JP Morgan’s billionaire chief executive Jamie Dimon was allowed to skip Hong Kong’s strict 21-day hotel quarantine rules because he runs “a very huge bank” with “key business in Hong Kong”, the territory’s chief executive, Carrie Lam, said on Tuesday.
Dimon flew into Hong Kong on Monday on JP Morgan’s private jet, becoming the first Wall Street bank boss to visit the territory or mainland China since the pandemic began.
Questioned about why Dimon was allowed to enter the territory without complying with coronavirus rules, Lam said: “The justification is related to economy, as this is a very huge bank with key business in Hong Kong. He needed to come and work for about a day in Hong Kong. But there are restrictions, including restrictions over his itinerary, so the risk is completely manageable.”
Hong Kong is pursuing a Covid Zero strategy alongside China, and has imposed some of the world’s strictest travel rules to keep the virus out. Measures include mandatory hotel quarantines of three weeks for any resident returning from the UK or US, regardless of vaccination status, followed by seven days of self-monitoring. Tourists and most non-resident visitors are banned from boarding flights to the city.
During his visit, Dimon told Bloomberg that the strict quarantine policy “does make it harder” to attract and retain talent in the territory. The local American Chamber of Commerce said in May that 40% of its members were considering leaving the territory because of the restrictions.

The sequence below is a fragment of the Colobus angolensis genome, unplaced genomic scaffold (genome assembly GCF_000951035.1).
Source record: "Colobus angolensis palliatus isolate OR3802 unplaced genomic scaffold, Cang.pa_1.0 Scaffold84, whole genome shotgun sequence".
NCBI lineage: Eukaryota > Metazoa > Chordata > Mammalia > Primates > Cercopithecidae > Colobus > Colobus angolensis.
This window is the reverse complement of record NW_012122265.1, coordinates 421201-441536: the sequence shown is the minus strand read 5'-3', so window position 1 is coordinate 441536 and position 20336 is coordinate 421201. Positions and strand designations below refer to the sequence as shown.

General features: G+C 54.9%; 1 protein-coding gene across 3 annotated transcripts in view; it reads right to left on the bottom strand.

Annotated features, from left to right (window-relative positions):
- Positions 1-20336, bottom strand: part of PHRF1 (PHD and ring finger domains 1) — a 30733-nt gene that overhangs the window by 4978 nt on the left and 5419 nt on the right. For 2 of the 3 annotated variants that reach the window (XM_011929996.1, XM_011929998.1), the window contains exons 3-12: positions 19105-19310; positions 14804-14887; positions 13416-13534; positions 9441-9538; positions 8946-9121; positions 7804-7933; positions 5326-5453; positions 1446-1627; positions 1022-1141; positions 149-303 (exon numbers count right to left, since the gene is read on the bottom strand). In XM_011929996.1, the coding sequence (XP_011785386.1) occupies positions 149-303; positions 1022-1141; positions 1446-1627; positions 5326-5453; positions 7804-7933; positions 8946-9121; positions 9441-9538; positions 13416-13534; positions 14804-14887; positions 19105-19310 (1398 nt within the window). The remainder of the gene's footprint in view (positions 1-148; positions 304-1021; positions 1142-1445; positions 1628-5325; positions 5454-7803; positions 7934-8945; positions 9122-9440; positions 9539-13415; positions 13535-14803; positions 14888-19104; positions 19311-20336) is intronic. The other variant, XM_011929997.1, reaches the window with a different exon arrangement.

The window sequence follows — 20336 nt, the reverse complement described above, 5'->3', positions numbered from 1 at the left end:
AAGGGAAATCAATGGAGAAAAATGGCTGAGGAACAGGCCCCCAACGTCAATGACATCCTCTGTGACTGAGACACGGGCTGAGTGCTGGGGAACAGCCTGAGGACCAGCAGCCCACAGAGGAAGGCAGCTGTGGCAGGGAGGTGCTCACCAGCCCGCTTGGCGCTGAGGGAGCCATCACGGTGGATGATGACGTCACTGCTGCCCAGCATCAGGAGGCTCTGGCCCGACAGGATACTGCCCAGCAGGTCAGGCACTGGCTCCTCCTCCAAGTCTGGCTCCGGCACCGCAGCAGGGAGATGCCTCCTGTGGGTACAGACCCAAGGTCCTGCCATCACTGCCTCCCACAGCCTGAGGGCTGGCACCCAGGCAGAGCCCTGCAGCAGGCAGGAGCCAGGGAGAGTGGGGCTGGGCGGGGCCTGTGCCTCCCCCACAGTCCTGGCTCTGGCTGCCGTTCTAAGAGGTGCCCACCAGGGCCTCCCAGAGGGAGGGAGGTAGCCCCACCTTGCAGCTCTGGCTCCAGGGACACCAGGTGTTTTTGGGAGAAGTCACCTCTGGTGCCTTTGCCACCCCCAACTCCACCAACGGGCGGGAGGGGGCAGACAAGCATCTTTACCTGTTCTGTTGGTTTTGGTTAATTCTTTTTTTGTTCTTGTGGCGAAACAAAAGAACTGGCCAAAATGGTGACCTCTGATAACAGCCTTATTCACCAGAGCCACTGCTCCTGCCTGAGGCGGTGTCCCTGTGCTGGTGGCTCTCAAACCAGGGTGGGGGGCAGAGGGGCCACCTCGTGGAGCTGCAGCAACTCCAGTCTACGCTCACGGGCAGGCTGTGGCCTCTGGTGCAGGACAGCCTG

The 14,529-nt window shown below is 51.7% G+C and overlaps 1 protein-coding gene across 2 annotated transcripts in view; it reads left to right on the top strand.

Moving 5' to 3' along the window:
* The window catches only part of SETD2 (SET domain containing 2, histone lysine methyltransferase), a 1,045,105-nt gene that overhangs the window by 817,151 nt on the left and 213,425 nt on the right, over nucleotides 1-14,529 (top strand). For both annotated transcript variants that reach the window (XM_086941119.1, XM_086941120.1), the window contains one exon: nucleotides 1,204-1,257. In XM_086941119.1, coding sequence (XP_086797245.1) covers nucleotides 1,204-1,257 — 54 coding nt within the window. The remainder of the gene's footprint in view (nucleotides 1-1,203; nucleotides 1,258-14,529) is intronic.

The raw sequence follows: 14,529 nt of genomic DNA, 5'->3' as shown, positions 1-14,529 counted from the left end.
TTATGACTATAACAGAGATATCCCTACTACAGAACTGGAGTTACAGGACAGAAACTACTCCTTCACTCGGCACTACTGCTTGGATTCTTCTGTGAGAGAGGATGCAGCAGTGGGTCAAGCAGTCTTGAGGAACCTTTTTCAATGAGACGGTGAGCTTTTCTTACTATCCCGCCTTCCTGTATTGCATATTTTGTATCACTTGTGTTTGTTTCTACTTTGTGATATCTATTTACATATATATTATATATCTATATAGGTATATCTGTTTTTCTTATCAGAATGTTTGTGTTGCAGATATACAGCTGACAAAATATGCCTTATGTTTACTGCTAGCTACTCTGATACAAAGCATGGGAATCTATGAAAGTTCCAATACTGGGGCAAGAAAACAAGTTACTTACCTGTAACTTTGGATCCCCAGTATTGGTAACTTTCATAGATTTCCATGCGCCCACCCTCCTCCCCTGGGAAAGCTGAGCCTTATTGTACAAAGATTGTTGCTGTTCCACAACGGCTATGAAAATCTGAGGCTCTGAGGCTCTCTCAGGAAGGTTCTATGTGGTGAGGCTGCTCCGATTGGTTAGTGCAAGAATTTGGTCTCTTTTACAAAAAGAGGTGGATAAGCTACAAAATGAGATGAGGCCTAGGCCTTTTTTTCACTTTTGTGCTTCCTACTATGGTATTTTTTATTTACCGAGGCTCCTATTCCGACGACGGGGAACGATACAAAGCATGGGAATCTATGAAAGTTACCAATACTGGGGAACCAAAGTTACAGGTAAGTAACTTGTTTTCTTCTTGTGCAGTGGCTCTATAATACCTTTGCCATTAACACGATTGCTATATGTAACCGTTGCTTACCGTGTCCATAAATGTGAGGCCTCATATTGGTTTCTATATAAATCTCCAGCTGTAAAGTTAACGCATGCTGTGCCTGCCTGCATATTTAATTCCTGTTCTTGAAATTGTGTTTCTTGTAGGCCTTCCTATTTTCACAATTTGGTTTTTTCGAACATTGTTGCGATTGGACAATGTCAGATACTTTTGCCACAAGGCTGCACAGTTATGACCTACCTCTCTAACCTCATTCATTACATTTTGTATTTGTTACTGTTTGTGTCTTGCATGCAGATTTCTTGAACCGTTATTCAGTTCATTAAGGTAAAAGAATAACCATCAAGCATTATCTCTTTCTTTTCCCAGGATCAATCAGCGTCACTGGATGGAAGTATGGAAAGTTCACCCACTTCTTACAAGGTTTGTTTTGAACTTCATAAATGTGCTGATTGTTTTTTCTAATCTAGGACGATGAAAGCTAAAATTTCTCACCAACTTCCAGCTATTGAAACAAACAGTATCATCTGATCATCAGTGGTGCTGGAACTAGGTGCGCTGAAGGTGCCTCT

JP Morgan said Dimon would spend only 32 hours in Hong Kong, and the visit was to thank staff for their hard work during the pandemic and hold meetings with regulators.
In August, the government also granted an exemption to the Hollywood actor Nicole Kidman, who had flown into the territory to film a TV series, prompting a brief outcry from frustrated residents who have been forced to pay out for expensive hotel stays.
They have complained on Facebook in the HK Quarantine Support Group that the city is allowing the rich and powerful better treatment than long-term residents. “The privileged can jetset into Hong Kong on a breeze without [any] consequences … the rest of us [are] forced into three weeks of solitary confinement with [poor] food and no fresh air,” one user said.